Eisenhower cuts defense budget by decreasing conventional forces and weapons while expanding atomic weaponry.
Eisenhower initiates his Atoms For Peace program.
Eisenhower signs the new
Atomic Energy Act,
replacing Truman’s 1946 Act.
Soviets explode their first H-Bomb, RDS-37, validating Eisenhower’s rationale for the US ICBM program (1954).
Army Chief of Staff Joseph Collins announces US plan to develop the Jupiter, an intermediate range ballistic missile (IRBM)
with a range of 1,500 miles.
First Jupiter Test Flight
US launches first successful Jupiter from Florida.
US launches its first satellite, Explorer I, into space; thus providing the basis for a ballistic missile defense system.
US deploys Jupiter missiles in Italy, with the Italian Air Forces operating the missiles and the US controlling the warheads.
Prime Minister Macmillan (GB) unsuccessfully urges Eisenhower
to adopt an Anglo-American
"fully agreed and understood procedure" for executing nuclear strikes. Macmillan letter (May 19, 1958)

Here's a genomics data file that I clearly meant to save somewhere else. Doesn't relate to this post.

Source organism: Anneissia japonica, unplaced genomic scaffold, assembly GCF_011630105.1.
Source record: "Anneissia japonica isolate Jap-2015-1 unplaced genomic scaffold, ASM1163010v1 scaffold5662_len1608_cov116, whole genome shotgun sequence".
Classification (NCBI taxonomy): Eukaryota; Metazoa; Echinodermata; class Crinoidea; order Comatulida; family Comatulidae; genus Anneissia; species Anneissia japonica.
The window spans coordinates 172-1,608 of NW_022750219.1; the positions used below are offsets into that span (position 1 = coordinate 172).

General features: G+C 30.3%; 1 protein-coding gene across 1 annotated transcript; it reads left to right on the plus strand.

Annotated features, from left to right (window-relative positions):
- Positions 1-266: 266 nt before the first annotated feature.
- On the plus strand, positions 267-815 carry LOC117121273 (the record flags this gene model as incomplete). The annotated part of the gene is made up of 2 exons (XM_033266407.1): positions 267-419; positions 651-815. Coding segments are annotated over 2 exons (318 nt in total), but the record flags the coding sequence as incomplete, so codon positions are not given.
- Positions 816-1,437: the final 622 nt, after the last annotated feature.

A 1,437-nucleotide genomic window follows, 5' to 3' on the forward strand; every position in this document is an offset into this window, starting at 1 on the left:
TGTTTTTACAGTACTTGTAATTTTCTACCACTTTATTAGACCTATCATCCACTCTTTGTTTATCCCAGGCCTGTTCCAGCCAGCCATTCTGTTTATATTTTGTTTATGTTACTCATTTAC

Eisenhower launches his Atoms for Peace program, calling
for a turn from nuclear weapons to peaceful nuclear energy under
the supervision of an International Atomic Energy Agency (IAEA)
under the UN. Atoms for Peace address to the UN (Dec 8, 1953).
Atoms for Peace chronology. Project Candor.
Eisenhower adopts Murphy-Dean agreement,
saying that decisions to launch bombers or missiles have to be made "in the light of the circumstances at the time."
This negates MacMillan’s concept of Anglo-American cooperation, and rather reiterates the Truman-Churchill communiqué.
Eisenhower signs the
1961 Antarctic Treaty,
marking the first arms control agreement signed during the Cold War.
Eisenhower establishes JASON, a group of elite scientists who advise the Administration on defense issues.
Eisenhower proposes the
Limited Test Ban Treaty (Partial Test Ban Treaty), which is a trilateral agreement by the US, USSR, and UK to prohibit atmospheric,
outer space, and underwater nuclear tests. JFK adopts this in 1963.
US ratifies the Antarctic Treaty